Men?s golf team emerging as new coach shoots for title

Alyssa Huskinson

For the Sacramento State men’s golf team, their season has begun with a new assistant coach and a new attitude.

The men’s golf team finished last season tied for third place at the America Sky Golf Championship.

During the final round of the 54-hole event at the Los Lagos Golf Club, the Hornets shot 301 and finished with a total of 316-315-301-932.

After the 2009-10 season, Sac State golf director David Sutherland was named the America Sky Coach of the Year. Junior Grant Rappleye was one of the conference’s Tri-Players of the Year, first team and shared Player of the Year.

Senior Kyle Candlish and junior Jake Johnson joined Rappleye on the first team honor.

This summer, Sac State announced its new assistant men’s golf coach Christopher Hall. Hall’s duties as the Hornet’s coach will be assisting with day-to-day activities.

Not only does he have experience as a collegiate golf player, but he was also the volunteer assistant coach for two seasons at Fresno State.

“The team goals are to be a little more competitive as a group and individually – not just play golf, but to play better golf and win more tournaments,” Hall said.

The first tournament of the season took place at the Palouse Cougar Collegiate at Washington State University. The Hornets finished in 12th place as a team with a total of 286-295-293-874.

Rappleye shot 70-71-70-211 at the Palouse Cougar Collegiate to tie his career high. He now has the third-best 54-hole score in Sac State history.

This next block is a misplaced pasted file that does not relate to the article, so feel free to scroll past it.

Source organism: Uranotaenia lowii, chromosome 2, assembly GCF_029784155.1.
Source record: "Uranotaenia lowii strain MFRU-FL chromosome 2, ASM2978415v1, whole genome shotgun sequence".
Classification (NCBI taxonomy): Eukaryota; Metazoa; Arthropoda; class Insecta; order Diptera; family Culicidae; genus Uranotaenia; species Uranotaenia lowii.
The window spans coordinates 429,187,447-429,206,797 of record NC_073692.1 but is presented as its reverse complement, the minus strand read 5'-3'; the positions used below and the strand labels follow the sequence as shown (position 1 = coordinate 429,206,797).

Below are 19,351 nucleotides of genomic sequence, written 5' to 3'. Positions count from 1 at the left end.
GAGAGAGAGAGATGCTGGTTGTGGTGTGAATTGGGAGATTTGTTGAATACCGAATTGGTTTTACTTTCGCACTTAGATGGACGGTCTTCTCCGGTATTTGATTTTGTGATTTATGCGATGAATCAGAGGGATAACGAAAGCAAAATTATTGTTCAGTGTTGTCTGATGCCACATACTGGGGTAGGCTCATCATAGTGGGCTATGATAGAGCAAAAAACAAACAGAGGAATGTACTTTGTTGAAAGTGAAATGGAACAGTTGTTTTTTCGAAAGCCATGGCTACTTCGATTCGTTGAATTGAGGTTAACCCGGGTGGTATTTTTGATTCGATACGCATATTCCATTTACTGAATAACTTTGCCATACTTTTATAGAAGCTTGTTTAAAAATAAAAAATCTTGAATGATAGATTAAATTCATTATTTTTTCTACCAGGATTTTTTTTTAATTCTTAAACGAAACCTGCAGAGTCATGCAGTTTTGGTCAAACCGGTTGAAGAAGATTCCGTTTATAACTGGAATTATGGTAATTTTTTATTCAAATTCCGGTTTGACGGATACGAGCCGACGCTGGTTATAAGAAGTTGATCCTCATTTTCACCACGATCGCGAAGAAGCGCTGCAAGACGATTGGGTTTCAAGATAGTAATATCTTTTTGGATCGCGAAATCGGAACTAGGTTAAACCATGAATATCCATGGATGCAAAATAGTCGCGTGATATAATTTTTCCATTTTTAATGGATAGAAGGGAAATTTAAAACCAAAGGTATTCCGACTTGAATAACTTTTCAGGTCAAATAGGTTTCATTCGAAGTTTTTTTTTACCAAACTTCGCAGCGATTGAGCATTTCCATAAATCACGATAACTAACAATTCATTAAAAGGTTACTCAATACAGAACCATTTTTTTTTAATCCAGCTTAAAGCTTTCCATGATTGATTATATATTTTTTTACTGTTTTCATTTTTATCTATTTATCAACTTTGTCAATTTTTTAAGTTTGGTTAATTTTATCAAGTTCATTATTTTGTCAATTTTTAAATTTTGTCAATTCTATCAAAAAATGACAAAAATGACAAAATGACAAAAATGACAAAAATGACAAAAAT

“It feels good that I matched my best record as a Sac State player,” Rappleye said.

The 2009-10 team includes seven golfers, five of whom are returning players: senior Candish, junior Johnson, juniors Grant and Cameron Rappleye, and sophomore Jake Pineo.

New additions to the team include sophomore Jordan Swanson and freshman Jordan Weir.

“This year is a good year for us, we have three juniors so if they step up their game and start playing well this could be a good marking year for us in the years to come,” Hall said.

Hall will take wins as they come. One of Hall’s goals for the team to have a winning season and, in doing so, the Hornets hope to go to each tournament and try to play their best.

“Whatever the outcome is in our tournament play, it is what it is,” Hall said. “Conference – that’s the biggest tournament we’re planning on winning.”

As part of maintaining a cohesive group of players, Hall wants to get to know the players and learn how they work as individuals. Nonetheless, Hall hopes to exhibit a high level of commitment to the Hornets golf program.

“Certain things will work for individual players to get them motivated,” Hall said. “We want to work hard, but also keep it on the light side; we still want to have fun and laugh, to find the balance so we don’t get too intense. It’s a game. That’s what everyone has to remember.”

Hall plans to have more structured practices, incorporating what he has learned in school. This includes mental skills, which is learning how to get players to play at their peak performance.

“We’re trying to get things more structured and have more rules and regulations regarding mannerisms on the course,” Hall said.

As they continue to be self-motivated, whether they practice individually or have a team practice, they put their time and effort into practicing at least four hours a day. The team plays in only four tournaments in a short fall season, which is 144 days.

“They’re a good group of guys, they like to laugh and have a good time,” Hall said. “It doesn’t get too serious on the golf course too often, but the guys take their play serious.”

The Hornets upcoming tournament schedule includes the Wolfpack Classic at the University of Nevada at Edgewood Golf Course on Monday and Tuesday.

“For now, the team is flying under the radar,” Cameron Rappleye said. “We hope to change that by stepping up our play.”

Alyssa Huskinson can be reached at